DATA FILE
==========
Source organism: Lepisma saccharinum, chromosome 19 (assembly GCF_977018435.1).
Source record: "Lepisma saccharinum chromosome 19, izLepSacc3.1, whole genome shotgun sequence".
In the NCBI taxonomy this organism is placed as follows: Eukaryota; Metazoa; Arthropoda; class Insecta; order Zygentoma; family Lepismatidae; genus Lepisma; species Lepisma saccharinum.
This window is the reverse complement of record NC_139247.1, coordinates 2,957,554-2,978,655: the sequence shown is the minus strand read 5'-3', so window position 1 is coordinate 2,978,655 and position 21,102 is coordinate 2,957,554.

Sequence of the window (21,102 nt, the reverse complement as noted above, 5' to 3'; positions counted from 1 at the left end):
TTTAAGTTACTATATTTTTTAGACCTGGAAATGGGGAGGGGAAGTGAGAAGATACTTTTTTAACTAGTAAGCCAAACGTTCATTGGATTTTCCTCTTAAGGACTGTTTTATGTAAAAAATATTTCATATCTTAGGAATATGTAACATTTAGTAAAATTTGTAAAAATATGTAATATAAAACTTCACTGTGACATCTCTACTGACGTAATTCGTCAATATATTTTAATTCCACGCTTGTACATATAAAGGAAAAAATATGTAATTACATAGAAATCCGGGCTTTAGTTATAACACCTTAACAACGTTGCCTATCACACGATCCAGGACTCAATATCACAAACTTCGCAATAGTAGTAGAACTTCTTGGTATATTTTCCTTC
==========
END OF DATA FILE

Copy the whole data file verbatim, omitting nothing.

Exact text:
Source organism: Lepisma saccharinum, chromosome 19 (assembly GCF_977018435.1).
Source record: "Lepisma saccharinum chromosome 19, izLepSacc3.1, whole genome shotgun sequence".
In the NCBI taxonomy this organism is placed as follows: Eukaryota; Metazoa; Arthropoda; class Insecta; order Zygentoma; family Lepismatidae; genus Lepisma; species Lepisma saccharinum.
This window is the reverse complement of record NC_139247.1, coordinates 2,957,554-2,978,655: the sequence shown is the minus strand read 5'-3', so window position 1 is coordinate 2,978,655 and position 21,102 is coordinate 2,957,554.

Sequence of the window (21,102 nt, the reverse complement as noted above, 5' to 3'; positions counted from 1 at the left end):
TTTAAGTTACTATATTTTTTAGACCTGGAAATGGGGAGGGGAAGTGAGAAGATACTTTTTTAACTAGTAAGCCAAACGTTCATTGGATTTTCCTCTTAAGGACTGTTTTATGTAAAAAATATTTCATATCTTAGGAATATGTAACATTTAGTAAAATTTGTAAAAATATGTAATATAAAACTTCACTGTGACATCTCTACTGACGTAATTCGTCAATATATTTTAATTCCACGCTTGTACATATAAAGGAAAAAATATGTAATTACATAGAAATCCGGGCTTTAGTTATAACACCTTAACAACGTTGCCTATCACACGATCCAGGACTCAATATCACAAACTTCGCAATAGTAGTAGAACTTCTTGGTATATTTTCCTTC